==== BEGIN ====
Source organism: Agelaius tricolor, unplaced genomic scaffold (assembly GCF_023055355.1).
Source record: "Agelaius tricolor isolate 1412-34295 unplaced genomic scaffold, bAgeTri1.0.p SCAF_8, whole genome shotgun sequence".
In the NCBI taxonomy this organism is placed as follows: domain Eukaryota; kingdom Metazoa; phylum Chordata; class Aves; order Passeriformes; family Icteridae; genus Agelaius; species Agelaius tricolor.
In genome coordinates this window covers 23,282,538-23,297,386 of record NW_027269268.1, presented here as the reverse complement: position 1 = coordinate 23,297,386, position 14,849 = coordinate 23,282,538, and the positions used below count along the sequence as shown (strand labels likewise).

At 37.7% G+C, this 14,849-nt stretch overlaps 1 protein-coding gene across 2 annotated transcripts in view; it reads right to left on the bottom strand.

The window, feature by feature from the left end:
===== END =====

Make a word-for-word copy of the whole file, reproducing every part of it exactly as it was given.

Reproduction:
Source organism: Agelaius tricolor, unplaced genomic scaffold (assembly GCF_023055355.1).
Source record: "Agelaius tricolor isolate 1412-34295 unplaced genomic scaffold, bAgeTri1.0.p SCAF_8, whole genome shotgun sequence".
In the NCBI taxonomy this organism is placed as follows: domain Eukaryota; kingdom Metazoa; phylum Chordata; class Aves; order Passeriformes; family Icteridae; genus Agelaius; species Agelaius tricolor.
In genome coordinates this window covers 23,282,538-23,297,386 of record NW_027269268.1, presented here as the reverse complement: position 1 = coordinate 23,297,386, position 14,849 = coordinate 23,282,538, and the positions used below count along the sequence as shown (strand labels likewise).

At 37.7% G+C, this 14,849-nt stretch overlaps 1 protein-coding gene across 2 annotated transcripts in view; it reads right to left on the bottom strand.

The window, feature by feature from the left end: